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Food to Bank On: Helping new farmers, helping others

Jan 12th, 2011 | Category: Farms, Features

by Brent Cole

In its sixth year, the Food to Bank On (FTBO) program provides new farmers (those in business less than three years) with in-depth training and resources, while also helping to supply local charities and food banks with food. The program is sponsored by Sustainable Connections’ Food and Farming department, and this year includes a collaboration with WSU Whatcom County Extension’s Cultivating Success Agricultural Entrepreneurship class.

Mary von Krusenstiern, of Neighborhood Harvest, is looking to develop her CSA and farm stand. She operates three plots within Bellingham and serves local neighborhoods. PHOTO BY CHRIS FULLER

The three-year program helps participants “create and refine a business plan, get marketing and promotional assistance and receive feedback as a part of a close-knit peer group with mentor support,” according to Sara Southerland, the FTBO Coordinator, in a press release. “Our goal is to help farmers with the community resources they need to be successful from the start.”

Laura Ridenour, Sustainable Connections’ Food and Farming Manager, added, “This program is unique in that these participants already have their businesses off the ground, but not more than three years. This is the crucial time.”
Since the program started in 2003, a total of 32 farmers have participated and 20 of them continue to farm. A 63 percent success rate, it’s a stark contrast to some statistics showing a 75 percent fail rate for new businesses in the first three years of existence.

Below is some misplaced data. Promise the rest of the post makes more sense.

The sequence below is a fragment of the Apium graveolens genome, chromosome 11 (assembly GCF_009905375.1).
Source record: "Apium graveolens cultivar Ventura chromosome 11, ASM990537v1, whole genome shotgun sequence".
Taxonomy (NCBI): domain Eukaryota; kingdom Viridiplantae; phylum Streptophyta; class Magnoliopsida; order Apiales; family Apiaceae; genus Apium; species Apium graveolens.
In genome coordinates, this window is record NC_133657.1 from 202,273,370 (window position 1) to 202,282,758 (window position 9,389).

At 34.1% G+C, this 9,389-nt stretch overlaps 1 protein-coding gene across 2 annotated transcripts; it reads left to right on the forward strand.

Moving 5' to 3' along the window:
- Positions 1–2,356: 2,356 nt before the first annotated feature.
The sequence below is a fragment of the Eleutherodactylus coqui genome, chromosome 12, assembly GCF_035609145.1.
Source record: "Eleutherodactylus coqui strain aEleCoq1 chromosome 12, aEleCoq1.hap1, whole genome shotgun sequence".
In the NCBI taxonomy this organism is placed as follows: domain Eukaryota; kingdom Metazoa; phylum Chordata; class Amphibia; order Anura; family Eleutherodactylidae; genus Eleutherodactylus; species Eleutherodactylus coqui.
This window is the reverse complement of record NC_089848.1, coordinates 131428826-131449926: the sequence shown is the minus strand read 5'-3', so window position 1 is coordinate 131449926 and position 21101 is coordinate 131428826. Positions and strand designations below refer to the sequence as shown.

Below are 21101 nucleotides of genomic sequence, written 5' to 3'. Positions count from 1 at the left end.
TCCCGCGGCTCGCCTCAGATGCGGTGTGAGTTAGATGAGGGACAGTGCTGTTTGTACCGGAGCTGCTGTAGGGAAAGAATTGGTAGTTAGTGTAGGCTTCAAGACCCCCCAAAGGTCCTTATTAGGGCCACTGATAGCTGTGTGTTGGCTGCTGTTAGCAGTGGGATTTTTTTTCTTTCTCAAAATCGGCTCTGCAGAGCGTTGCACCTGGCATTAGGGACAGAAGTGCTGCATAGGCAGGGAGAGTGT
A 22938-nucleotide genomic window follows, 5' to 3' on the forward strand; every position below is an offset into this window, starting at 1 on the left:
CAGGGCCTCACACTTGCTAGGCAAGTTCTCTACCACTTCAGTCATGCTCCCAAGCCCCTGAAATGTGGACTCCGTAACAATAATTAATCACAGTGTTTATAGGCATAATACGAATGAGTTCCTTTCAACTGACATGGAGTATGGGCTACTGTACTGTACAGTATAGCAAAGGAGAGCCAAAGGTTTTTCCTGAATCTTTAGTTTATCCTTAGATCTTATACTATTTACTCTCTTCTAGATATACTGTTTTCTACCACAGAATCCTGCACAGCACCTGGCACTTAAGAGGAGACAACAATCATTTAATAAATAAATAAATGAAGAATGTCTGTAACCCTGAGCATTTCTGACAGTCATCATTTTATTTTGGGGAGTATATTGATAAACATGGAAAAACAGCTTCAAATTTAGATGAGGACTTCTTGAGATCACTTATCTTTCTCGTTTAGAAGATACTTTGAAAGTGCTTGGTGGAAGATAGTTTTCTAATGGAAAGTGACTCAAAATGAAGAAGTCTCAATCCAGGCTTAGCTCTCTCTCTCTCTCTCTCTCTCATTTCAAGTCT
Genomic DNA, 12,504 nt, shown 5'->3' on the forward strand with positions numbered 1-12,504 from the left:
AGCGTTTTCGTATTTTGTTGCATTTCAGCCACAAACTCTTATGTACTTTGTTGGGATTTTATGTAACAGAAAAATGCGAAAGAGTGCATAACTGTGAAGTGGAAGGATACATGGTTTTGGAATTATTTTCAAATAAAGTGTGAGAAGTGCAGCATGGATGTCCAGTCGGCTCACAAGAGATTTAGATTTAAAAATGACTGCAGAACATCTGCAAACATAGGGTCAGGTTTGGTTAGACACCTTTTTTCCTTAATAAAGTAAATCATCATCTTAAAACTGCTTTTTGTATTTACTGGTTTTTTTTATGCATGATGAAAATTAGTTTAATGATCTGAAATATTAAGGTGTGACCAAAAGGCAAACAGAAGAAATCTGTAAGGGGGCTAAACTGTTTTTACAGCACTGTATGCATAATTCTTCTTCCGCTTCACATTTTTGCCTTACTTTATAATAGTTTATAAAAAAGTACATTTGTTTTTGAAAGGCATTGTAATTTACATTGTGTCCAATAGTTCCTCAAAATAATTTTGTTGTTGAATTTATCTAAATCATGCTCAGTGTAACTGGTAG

A call for applications for the program took place in September. According to Ridenour, one of the key factors in the selection process are market pressures. “We’ve been conscious of accepting participants who are offering diverse products and offering a diverse market.” This year, in part to meet a need within Whatcom County, three of the selected farmers raise local beef, pork, chicken or turkeys.

Five new farmers will start the program this year. They include  three farms focused on direct selling meats: Leah VanderStoep and Randall Reinders, who will be in their second year of grass-fed beef production; Brandie Lambdin and Bradley Tremper of Sandy Spade Farm (near Concrete); and Scott and Cheryl Perry of Rustic Moon Farm (outside of Bellingham). In addition, Mary von Krusenstiern of Neighborhood Harvest Farm (Bellingham) and Ephraim Kurzewski of The Carrot and Stick (Squalicum Valley) will be gearing their development towards CSAs, farm stands and in the case of Kurzewski, a variety of do-it-yourself workshops.

Recent program graduate Alex Winstead, owner of Cascadia Mushrooms, sells his mushrooms to local businesses as well as at the Bellingham Farmers Market and University District Farmers Market in Seattle. PHOTO COURTESY OF SUSTAINABLE CONNECTIONS

New this year, the program has linked up with WSU Whatcom County Extension’s Cultivating Success Agricultural Entrepreneurship class, which provides participants with business-planning workshops, ranging from budgeting and other financial aspects to marketing strategies and even insurance options. Farmers attend classes to work on their business plan and other issues,  while delivering food to local organizations and food banks at certain times throughout the month.

“Merging the WSU curriculum with the Food To Bank On project makes sense,” said Colleen Burrows, class facilitator and WSU Extension Integrated Pest Management Coordinator, in a press release. “It will allow more farmers to participate and learn from each other. We are looking forward to working with Sustainable Connections for this class.”